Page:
1. Alarm clock buzzes. Hand fumbles for snooze button. See time. Get ready in a mad dash.
2. Drive to work. Hit traffic. Work. Drive home from work. Hit traffic. Hate all people.
3. Arrive home. Mindlessly eat. Mindlessly entertain cat. Think about writing. Fantasize about a trip to Paris, Moscow, or Beijing. Feel very tired.
4. Try to exercise (to varying levels of success).
5. Turn on the television (success).
6. Decide to prepare lunch, assemble outfit, and write in the morning. Go to bed.
Snippets of time here and there: friends, family, fussing over men, spirituality, self-care, writing.
Something about my “life” routine needed to change.
What didn’t work, in my case, was endlessly re-arranging my daily schedule to make time for writing. Go to bed early and set the alarm for 5 am! (No.) Set the alarm later and stay up until 1 am! (No.) Write for 30 minutes during lunch! (Some luck there, but I missed bonding with co-workers over lunchtime walks.) Schedules are fantastic and do wonders for many writers. But I didn’t function well creatively when every hour of my life felt mercilessly scheduled.
What did work was taking a hard and critical look at the shape of my days. I wasn’t living the life I wanted. Furthermore, my day job wasn’t the culprit. I was. My ridiculous daily “to do” lists were overwhelming me. To avoid them, I spent my free time commuting, watching television, and fretting.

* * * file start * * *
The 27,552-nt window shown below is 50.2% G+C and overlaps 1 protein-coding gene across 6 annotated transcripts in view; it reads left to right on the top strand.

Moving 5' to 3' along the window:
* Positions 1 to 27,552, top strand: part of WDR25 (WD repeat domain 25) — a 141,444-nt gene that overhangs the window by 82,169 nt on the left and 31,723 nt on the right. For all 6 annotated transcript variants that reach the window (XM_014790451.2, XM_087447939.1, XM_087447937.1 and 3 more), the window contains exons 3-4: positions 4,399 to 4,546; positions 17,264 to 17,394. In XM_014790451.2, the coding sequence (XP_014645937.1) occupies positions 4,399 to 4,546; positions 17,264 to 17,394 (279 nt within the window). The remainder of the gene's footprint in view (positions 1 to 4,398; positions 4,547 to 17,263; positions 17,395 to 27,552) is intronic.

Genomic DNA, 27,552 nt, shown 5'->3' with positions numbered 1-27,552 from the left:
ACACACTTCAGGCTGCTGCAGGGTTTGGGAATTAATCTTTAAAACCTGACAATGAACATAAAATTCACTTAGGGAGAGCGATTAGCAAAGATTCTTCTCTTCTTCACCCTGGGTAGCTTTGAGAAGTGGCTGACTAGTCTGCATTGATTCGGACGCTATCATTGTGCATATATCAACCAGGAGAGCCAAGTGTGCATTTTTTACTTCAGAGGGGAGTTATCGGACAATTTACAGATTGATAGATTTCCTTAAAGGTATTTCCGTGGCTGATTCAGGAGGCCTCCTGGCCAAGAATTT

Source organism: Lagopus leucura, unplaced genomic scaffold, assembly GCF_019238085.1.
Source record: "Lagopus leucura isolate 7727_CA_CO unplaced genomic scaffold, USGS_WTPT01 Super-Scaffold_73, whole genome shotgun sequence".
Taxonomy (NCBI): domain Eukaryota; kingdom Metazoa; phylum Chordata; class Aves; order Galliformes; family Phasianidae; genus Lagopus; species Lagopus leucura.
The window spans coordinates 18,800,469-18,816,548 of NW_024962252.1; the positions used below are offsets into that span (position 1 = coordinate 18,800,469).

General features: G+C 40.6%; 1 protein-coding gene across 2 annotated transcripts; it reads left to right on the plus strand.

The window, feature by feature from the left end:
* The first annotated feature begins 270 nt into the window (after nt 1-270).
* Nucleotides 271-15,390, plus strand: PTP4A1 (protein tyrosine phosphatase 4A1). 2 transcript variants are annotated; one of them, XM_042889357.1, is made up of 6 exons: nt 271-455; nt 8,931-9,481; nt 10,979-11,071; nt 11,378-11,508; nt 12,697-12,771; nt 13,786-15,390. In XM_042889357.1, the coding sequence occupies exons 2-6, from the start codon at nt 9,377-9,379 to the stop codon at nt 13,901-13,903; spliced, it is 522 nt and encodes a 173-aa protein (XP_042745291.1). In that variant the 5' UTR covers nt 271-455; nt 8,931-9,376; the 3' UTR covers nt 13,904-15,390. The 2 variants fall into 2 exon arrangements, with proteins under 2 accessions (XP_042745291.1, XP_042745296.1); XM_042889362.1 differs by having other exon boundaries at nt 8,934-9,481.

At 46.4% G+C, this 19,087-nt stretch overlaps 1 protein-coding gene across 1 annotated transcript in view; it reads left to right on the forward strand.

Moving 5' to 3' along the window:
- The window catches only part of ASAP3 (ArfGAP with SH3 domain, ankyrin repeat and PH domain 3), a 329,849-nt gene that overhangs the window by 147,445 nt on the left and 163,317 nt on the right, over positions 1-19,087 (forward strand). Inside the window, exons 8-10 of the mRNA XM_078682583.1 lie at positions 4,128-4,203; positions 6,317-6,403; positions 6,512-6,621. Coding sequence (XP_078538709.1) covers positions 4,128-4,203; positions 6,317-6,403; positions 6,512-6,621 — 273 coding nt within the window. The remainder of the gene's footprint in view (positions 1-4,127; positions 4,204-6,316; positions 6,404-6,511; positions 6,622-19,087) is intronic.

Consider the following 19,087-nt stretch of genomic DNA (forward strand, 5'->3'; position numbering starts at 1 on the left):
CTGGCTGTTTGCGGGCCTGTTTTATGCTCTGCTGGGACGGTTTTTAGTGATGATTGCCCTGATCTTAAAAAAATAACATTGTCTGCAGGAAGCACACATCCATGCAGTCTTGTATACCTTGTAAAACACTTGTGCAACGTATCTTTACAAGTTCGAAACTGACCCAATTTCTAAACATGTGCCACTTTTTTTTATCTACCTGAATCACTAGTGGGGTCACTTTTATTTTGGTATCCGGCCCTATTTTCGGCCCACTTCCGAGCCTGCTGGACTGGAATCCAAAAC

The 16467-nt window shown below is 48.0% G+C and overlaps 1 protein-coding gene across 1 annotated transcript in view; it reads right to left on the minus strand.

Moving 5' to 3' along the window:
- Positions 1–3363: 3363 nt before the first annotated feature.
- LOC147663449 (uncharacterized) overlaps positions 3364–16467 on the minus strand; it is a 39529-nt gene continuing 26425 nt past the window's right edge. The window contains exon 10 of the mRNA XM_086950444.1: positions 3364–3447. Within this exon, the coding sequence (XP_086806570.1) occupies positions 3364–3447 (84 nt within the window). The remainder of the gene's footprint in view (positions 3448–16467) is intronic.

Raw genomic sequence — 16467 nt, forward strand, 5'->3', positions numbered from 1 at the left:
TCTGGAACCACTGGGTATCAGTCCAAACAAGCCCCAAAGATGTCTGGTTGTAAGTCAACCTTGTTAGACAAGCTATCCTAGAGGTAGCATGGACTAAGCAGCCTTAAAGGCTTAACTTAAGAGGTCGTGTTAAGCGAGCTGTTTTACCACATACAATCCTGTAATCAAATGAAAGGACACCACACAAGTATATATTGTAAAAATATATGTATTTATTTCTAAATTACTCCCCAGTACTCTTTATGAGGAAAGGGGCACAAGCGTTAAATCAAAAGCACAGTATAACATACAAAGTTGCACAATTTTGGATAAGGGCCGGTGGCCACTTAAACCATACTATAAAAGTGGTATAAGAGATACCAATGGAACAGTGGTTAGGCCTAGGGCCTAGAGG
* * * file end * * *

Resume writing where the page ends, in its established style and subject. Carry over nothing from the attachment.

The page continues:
First step: I stopped making schedules and to do lists. I didn’t force myself to write when dead tired. I decided to be human and take some hours of the day to rest and recuperate. The world didn’t end.
Second step: I moved to an apartment closer to my job. The rent was more expensive, but I got an hour or more of my life back every day. When I stopped facing traffic congestion, I stopped hating all people.
Third step: I still watched NetFlix DVDs, but waited several months before hooking up my basic cable. (I gave in and had it reconnected when both Downton Abbey AND Sherlock returned this January. I’m not made of steel.) The time away from television changed my routine. I don’t automatically flop on my couch the second I get home and mindlessly flip channels. Instead, I go for walks. I watch giant black birds gather ominously at the trailhead at dusk. I listen to trains roll by or NPR or new music. I (gasp) call my parents. I buy and prepare good food.